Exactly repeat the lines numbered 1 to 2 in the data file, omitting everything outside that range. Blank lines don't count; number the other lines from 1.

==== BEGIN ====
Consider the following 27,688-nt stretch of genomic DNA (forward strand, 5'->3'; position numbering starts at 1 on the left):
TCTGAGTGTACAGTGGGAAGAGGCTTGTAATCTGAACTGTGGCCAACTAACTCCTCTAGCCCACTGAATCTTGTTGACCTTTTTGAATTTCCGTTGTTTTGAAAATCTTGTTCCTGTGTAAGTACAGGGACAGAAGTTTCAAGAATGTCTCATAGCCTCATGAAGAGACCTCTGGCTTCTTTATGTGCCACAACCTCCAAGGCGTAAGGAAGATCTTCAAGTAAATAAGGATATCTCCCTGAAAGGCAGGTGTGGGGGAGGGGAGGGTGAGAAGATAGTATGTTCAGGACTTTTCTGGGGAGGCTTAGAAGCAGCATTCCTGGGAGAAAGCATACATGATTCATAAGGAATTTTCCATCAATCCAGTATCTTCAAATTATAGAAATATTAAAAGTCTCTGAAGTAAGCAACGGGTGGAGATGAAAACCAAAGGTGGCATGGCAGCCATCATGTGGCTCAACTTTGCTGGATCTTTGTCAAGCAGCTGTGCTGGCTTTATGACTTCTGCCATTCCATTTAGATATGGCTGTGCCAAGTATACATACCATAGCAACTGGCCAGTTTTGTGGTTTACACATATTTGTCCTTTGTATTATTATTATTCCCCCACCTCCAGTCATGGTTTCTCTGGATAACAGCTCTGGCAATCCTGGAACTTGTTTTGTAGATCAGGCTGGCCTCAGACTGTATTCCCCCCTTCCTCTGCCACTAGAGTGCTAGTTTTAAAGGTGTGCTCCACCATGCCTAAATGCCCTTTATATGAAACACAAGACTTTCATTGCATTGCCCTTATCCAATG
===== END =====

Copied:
Consider the following 27,688-nt stretch of genomic DNA (forward strand, 5'->3'; position numbering starts at 1 on the left):
TCTGAGTGTACAGTGGGAAGAGGCTTGTAATCTGAACTGTGGCCAACTAACTCCTCTAGCCCACTGAATCTTGTTGACCTTTTTGAATTTCCGTTGTTTTGAAAATCTTGTTCCTGTGTAAGTACAGGGACAGAAGTTTCAAGAATGTCTCATAGCCTCATGAAGAGACCTCTGGCTTCTTTATGTGCCACAACCTCCAAGGCGTAAGGAAGATCTTCAAGTAAATAAGGATATCTCCCTGAAAGGCAGGTGTGGGGGAGGGGAGGGTGAGAAGATAGTATGTTCAGGACTTTTCTGGGGAGGCTTAGAAGCAGCATTCCTGGGAGAAAGCATACATGATTCATAAGGAATTTTCCATCAATCCAGTATCTTCAAATTATAGAAATATTAAAAGTCTCTGAAGTAAGCAACGGGTGGAGATGAAAACCAAAGGTGGCATGGCAGCCATCATGTGGCTCAACTTTGCTGGATCTTTGTCAAGCAGCTGTGCTGGCTTTATGACTTCTGCCATTCCATTTAGATATGGCTGTGCCAAGTATACATACCATAGCAACTGGCCAGTTTTGTGGTTTACACATATTTGTCCTTTGTATTATTATTATTCCCCCACCTCCAGTCATGGTTTCTCTGGATAACAGCTCTGGCAATCCTGGAACTTGTTTTGTAGATCAGGCTGGCCTCAGACTGTATTCCCCCCTTCCTCTGCCACTAGAGTGCTAGTTTTAAAGGTGTGCTCCACCATGCCTAAATGCCCTTTATATGAAACACAAGACTTTCATTGCATTGCCCTTATCCAATG